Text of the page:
Japanese Supplier of Microchips Disrupts Mitsubishi Production After Earthquake

Japan was hit by a magnitude 6.2 earthquake this Thursday, which also affected the automotive industry.
Nissan's Kyushu assembly line 1 photo
Photo: Nissan
As we reported on Friday, Toyota and Nissan had to idle production at two plants, but the natural disaster affected other carmakers and suppliers as well.

This time, Mitsubishi's Mizushima factory was idled, and an important supplier called Renesas Electronics Corporation had to stop production as well.

Mitsubishi's plant will not be operational on Sunday, and it will function at half-output on Monday, while production will be suspended entirely on Tuesday.

After the company analyzes the effects of the quake on its facility and regains contact with its suppliers, it will return to regular output. However, returning to full production will be an issue for more automakers, as the Renesas' Kawashiri plant, located in Kumamoto, was also affected.

This company manufactures microcontrollers for the automotive industry, and they export the units to regions outside Japan. Because of this situation, other automakers might suffer delays and drops in production in the coming weeks.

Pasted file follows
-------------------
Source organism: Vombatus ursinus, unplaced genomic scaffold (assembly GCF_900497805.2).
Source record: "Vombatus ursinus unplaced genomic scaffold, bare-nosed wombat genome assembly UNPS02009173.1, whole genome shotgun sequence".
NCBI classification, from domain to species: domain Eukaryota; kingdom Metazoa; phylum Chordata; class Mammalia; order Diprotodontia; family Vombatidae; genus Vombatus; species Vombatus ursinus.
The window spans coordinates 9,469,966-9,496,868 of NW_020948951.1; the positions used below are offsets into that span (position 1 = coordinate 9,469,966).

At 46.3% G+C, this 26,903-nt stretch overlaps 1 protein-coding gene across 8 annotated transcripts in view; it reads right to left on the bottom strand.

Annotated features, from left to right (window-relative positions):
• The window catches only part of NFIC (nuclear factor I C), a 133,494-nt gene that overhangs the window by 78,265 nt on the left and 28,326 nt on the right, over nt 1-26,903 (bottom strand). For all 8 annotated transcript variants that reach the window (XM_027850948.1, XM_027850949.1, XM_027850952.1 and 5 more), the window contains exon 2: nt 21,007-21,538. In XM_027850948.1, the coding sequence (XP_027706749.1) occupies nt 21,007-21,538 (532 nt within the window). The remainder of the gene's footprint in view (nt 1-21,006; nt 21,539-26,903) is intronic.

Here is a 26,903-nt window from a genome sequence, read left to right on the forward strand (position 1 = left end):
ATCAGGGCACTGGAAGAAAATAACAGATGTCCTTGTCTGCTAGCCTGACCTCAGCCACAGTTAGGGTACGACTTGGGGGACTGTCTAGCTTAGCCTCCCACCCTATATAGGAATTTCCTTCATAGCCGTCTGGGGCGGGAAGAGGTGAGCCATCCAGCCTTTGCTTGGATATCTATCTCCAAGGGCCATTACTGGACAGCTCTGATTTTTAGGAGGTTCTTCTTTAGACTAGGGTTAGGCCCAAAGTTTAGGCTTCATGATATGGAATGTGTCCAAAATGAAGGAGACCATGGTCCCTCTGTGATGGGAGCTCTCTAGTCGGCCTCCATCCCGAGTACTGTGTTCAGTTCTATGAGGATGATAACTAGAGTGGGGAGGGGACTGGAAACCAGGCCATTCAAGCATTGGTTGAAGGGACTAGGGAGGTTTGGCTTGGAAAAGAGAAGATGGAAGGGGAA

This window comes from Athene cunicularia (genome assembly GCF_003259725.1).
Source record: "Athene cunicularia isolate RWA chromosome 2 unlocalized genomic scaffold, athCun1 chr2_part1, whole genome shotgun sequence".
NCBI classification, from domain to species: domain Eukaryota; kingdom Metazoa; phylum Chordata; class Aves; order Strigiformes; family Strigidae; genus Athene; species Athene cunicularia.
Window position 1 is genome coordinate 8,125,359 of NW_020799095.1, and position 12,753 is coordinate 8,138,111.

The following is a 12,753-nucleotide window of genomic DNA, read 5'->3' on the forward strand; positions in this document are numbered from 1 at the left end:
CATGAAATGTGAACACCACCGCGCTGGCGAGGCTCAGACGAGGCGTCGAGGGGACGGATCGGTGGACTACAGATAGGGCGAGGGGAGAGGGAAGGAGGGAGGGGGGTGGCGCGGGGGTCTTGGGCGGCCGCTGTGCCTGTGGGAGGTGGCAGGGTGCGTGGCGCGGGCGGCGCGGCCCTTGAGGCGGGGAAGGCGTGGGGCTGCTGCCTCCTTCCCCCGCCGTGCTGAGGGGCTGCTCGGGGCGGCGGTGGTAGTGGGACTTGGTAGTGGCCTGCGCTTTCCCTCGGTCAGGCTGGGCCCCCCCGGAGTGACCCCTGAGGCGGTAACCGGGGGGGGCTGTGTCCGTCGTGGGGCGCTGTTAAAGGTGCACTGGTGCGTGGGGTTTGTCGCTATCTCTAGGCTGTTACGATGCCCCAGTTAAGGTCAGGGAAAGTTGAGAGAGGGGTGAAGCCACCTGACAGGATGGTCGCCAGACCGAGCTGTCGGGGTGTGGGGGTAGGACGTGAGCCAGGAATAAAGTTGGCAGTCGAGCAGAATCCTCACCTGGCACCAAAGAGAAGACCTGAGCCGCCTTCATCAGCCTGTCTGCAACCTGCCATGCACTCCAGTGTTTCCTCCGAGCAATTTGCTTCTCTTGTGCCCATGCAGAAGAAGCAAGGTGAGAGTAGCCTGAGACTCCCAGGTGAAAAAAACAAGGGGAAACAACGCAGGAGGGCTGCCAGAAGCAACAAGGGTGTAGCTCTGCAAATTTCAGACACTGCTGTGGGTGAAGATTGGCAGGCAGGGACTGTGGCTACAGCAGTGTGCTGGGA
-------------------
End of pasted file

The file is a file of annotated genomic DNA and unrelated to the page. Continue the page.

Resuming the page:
When asked about the gravity of the situation by Automotive News, a spokesperson from Renesas did not provide details regarding the affected customers, or how the output would be changed in percentages.

After-effects of the earthquake have prevented workers from entering the facility to assess the damage. Without this critical information, which is expected to be obtained in the coming days, the factory's managers have not been able to provide an answer to the pressing issue.

Since Renesas manufactures microchips and microcontrollers, it has a special “clean room.” The latter is fragile and contains toxic materials, which must be approached and handled with care. Furthermore, every person who comes into contact with the room must wear protective clothing.

The procedure described is standard for manufacturers of sensitive electronic equipment, as any speck of dust on the smallest component could cause the microchips to fail in time, especially if they get embedded into units.

Other suppliers, like Aisin Seiki Corporation, have halted operations. One of its facilities provides parts for the Toyota Group, while its second plant manufactures die-cast engine components for several brands. The mentioned suppliers are in the Kumamoto city, located in the Kyushu quake zone.
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About the author: Sebastian Toma
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Sebastian's love for cars began at a young age. Little did he know that a career would emerge from this passion (and that it would not, sadly, involve being a professional racecar driver). In over fourteen years, he got behind the wheel of several hundred vehicles and in the offices of the most important car publications in his homeland.
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